You’ve probably seen segments on programs like 60 Minutes that feature a disabled person with a bunch of electrodes attached to their head and shows how they can control a computer screen just by thinking about a letter of the alphabet or something like that. You might have even heard about using mind control for virtual reality gaming.
A company called Neurable (sounds like something out of a William Gibson novel) has created a game called Awakening where players can move and aﬀect objects in a virtual environment just by concentrating on them. It works via a brain-scanning headband and related software that read and interpret EEG signals from the brain to control the gaming elements. The headband is compatible with existing VR headsets like the HTC Vive.
Neurable will be introducing Awakening in VR arcades throughout the world this year. While there are currently only a handful of these arcades in the U.S. and Europe, they’re already wildly popular in China and parts of East Asia.
There’s no doubt VR arcades will proliferate. I was impressed by both the size and scope of the Virtual Reality installation at the MGM Grand in Las Vegas, which I happened upon during CES 2018. And there’s already a VR arcade called Virtual Realms near where I live on Long Island. (Lay that waiver and release form on me!)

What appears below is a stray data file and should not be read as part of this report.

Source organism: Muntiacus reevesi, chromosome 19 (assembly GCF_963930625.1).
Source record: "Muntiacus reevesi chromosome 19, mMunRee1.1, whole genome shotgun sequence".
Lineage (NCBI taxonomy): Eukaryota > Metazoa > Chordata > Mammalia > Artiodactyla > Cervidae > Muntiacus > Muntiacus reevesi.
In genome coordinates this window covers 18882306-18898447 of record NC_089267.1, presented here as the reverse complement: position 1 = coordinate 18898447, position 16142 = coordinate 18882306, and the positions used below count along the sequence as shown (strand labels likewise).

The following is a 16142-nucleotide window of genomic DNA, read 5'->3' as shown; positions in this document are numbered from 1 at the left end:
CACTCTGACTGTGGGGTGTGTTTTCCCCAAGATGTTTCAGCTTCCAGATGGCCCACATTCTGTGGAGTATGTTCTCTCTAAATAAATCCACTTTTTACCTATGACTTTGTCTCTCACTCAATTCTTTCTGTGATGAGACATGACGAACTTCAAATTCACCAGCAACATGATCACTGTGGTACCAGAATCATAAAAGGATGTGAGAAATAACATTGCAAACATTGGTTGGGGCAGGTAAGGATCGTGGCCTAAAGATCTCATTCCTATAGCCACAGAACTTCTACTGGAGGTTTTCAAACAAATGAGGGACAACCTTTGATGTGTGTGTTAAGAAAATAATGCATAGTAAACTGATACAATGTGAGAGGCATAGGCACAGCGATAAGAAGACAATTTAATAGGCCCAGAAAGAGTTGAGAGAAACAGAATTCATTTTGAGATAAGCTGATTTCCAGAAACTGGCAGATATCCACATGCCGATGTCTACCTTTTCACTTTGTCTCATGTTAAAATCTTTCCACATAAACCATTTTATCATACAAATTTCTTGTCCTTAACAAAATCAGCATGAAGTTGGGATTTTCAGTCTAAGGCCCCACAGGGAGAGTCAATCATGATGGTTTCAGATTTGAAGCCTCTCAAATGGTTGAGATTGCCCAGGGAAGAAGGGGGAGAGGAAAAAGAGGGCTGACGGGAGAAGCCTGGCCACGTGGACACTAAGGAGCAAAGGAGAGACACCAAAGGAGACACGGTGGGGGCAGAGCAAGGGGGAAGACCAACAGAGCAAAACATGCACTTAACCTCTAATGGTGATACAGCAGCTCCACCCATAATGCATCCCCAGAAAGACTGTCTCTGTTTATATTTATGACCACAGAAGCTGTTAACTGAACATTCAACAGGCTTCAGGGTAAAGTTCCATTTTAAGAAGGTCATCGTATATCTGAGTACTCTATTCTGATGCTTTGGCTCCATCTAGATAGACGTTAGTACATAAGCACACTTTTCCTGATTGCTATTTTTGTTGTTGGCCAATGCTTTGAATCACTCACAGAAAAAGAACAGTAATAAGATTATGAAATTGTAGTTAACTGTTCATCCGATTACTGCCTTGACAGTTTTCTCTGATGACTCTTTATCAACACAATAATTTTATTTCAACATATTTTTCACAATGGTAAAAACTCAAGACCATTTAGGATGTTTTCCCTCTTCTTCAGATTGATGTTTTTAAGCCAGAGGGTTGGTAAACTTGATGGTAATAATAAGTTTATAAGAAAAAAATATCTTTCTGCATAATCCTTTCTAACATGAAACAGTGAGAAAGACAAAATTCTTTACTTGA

While mind-control games are just beginning to appear in arcades, it’s a sure bet they’ll soon enough become as commonplace at home as your TV’s remote control. Neurable isn’t alone. Other companies like Looxid Labs (which exhibited at CES 2018), Qneuro, and InteraXon are working on or have already demonstrated some type of brain/computer interface (or “BCI”). And games like Throw Trucks With Your Mind (I’d love to try that one!) have been shown at events like the Experiential Technology Conference & Expo in San Francisco.
Heck, there’s already at least one discontinued BCI game—Mindflex, produced by Mattel from 2009 to 2011, which purported to sense brain activity to control objects. (There was some question as to whether the headset actually measured brain activity or something like muscle activity instead.)
True, the current mind-control games only let you do simple things like push numbers on a keypad, and it will probably take more advanced technology like brain implants to give you more control. But I’m confident BCI headsets will improve.
And here’s another wrinkle in mind: Consumer Reports says future games could change content based on a user’s mood. Imagine the possibilities: A game that could sense whether you wanted an apocalyptic zombie shootout after a bad day at work or a relaxing session of mind-control Tetris.
Frank Doris is the chief cook & bottle washer for Frank Doris/Public Relations and works with a
number of audio & music industry clients. He’s a professional guitarist and a vinyl enthusiast with
multiple turntables and thousands of records.